It is made for tall people and adjustments had to be made so I could reach the pedals and sit properly in the seat. I had to keep my back straight, the soles of my feet planted firmly on the straps.

I was trained to push back with my lower body first, then use my upper back to pull my hands up to my chest while holding onto the handles that turn the steering wheel. After releasing my arms to the base, I bent my knees to return to the starting position.

It was more fun than I thought, and I can see myself taking a class once I remember how to do the leg, body, arm, arm, body, leg sequence and not forgetting to use my core while contracting my trunk muscles. Practice probably makes rowing easier, and using the legs is key to a full body workout.

Row House is open 7 days a week, starting at 5:30 a.m. on weekdays and 8:30 a.m. on weekends when classes are scheduled. The first course is free. You can pay per class or become a member at the level you want.

Contests and rewards follow your fitness journey, with a wall of fame showing photos of student milestones, such as rowing an indoor half marathon, 13.1 miles or 21,097, 5 meters. A trainset with signatures on it hangs for display, showing the names and photos of people who have achieved their goals of 100,000 to 1 million miles traveled, something I can’t imagine doing myself. Again, I have already surprised myself.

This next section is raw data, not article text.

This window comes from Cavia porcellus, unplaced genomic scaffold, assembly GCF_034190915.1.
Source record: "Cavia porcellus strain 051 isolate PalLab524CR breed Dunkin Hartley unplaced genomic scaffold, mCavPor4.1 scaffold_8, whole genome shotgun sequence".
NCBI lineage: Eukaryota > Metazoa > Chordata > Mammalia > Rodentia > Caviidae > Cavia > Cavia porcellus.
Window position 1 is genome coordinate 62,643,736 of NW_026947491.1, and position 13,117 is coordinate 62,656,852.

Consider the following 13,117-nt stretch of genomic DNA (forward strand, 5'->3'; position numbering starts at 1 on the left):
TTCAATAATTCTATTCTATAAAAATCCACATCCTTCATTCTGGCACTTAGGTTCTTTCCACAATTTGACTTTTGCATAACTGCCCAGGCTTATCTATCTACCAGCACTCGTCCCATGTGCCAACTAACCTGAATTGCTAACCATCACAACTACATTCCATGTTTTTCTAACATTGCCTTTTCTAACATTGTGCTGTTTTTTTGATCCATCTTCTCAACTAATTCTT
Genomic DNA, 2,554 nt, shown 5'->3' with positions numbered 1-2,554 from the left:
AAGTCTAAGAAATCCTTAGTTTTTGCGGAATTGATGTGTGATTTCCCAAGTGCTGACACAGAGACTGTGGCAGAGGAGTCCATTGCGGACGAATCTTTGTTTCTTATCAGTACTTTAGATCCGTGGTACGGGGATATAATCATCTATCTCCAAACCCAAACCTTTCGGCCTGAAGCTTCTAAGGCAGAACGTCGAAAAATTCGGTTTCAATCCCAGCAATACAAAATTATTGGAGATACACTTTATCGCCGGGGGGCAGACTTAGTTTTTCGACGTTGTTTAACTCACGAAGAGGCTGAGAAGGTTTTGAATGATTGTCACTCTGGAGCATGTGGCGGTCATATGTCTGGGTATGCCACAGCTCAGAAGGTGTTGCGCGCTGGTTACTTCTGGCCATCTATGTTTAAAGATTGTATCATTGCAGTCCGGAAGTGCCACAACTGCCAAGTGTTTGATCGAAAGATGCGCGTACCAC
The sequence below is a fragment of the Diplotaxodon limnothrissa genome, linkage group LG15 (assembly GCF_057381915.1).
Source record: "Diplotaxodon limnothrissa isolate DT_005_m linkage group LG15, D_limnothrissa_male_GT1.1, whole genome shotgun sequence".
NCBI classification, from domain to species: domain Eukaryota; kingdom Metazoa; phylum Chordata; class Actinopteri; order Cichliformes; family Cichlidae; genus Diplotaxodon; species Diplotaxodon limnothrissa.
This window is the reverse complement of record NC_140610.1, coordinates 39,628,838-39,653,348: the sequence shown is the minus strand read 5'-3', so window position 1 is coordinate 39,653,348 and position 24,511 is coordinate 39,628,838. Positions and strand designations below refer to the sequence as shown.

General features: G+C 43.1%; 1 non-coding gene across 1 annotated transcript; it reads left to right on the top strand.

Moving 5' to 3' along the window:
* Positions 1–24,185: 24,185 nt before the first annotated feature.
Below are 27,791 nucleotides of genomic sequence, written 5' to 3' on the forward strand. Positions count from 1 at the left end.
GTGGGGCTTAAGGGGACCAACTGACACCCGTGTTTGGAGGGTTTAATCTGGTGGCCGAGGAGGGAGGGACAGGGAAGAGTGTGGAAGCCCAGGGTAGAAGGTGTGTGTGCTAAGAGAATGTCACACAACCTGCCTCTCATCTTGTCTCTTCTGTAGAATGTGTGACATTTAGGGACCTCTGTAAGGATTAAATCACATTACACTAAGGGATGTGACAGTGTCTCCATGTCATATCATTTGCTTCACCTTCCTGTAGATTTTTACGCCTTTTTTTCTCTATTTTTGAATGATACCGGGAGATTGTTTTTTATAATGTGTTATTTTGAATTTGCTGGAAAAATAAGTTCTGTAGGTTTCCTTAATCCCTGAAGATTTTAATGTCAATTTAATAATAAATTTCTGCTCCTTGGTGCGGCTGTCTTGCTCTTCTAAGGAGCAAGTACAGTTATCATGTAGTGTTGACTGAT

To complete the loop, walk back down the hill to Church Street for another meringue, madeleine or macaroon, since you’ve worked so hard. Sorry if you think I’m a bad influence. Quick walk if needed.

In this article:

  • Jayce Baudry French Pastry
    17 Church St., 973-531-6464
  • Townhouse Montclair
    638 Bloomfield Ave, 973-500-6550

Robin Woods is a local town girl, writing about activities, shops, restaurants and interesting people that catch her eye. She has written memoirs and personal essays, as well as music and fashion columns for various New York newspapers. Her writing awards include the Shirley Chisholm Award for Journalism and the Essex County Legacies Essay Competition Director’s Award.